Dr. James Standley

Long-time academic dean Dr. James Standley has been named dean of graduate studies at Stephen F. Austin State University.

Standley joined the SFA faculty in 1979, serving as founding dean of the College of Applied Arts and Sciences. When it merged with the College of Liberal Arts in 2006, he became the first dean of the College of Liberal and Applied Arts. Before returning to teaching in 2007, Standley was the longest serving dean at any public university in the state. Standley also will continue to serve as director of the Office of Institutional Accreditation at SFA.

"Dr. Standley brings valuable administrative experience and institutional perspective to the position of Dean of Graduate Studies," said Dr. Richard Berry, SFA provost and vice president for academic affairs. "I believe Dr. Standley will provide the leadership necessary for success in reaffirmation and continued growth and improvement in graduate programs."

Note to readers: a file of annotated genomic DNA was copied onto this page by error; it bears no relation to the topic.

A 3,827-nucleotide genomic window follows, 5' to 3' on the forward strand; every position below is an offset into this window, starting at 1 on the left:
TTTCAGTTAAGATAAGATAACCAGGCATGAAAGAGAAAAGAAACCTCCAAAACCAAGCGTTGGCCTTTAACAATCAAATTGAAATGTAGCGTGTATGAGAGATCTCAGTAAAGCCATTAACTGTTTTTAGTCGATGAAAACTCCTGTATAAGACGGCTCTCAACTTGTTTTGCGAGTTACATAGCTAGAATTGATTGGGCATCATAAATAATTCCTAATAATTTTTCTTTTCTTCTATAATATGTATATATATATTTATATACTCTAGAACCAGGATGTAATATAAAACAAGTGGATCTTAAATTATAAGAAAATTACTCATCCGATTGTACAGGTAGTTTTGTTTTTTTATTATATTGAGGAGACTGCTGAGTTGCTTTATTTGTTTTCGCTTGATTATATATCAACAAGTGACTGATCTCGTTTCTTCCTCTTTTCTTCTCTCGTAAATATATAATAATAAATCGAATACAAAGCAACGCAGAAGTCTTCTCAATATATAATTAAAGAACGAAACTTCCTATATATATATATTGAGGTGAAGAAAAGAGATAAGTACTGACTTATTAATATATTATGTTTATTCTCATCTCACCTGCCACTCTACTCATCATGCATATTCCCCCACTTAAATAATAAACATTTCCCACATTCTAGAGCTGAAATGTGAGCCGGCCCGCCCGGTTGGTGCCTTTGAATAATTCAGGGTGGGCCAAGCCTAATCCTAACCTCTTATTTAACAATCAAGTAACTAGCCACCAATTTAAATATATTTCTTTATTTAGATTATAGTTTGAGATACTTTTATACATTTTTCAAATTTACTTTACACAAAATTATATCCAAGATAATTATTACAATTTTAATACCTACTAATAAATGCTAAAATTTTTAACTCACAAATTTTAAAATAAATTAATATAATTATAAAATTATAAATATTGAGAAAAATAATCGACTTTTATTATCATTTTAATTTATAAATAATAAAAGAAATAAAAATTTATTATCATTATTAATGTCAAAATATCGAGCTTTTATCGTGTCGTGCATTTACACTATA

Standley earned his Bachelor of Science in sociology and psychology from SFA in 1965 and received his Master of Art degree in criminology from Sam Houston State University in 1968. He then earned his doctoral degree in sociology from Texas A&M University in 1973 and is a 1985 graduate of the Harvard University Management and Leadership in Higher Education Institute. In 1995, he was honored as Texas A&M University's Outstanding Sociology graduate.

During his tenure at SFA, Standley has served as dean or interim dean of four colleges, including the College of Applied Arts and Sciences, the College of Liberal Arts, the College of Liberal and Applied Arts, and the College of Fine Arts.

Standley said he plans to continue the program's current growth and build on its educational potential.

"This is an exciting time at SFA for students who want to enhance their training and skills through graduate study," Standley said. "SFA offers wide-ranging and innovative graduate and professional programs of distinction.

"Students will be challenged by our dedicated faculty in these programs to go beyond the boundaries of their current knowledge and make new discoveries."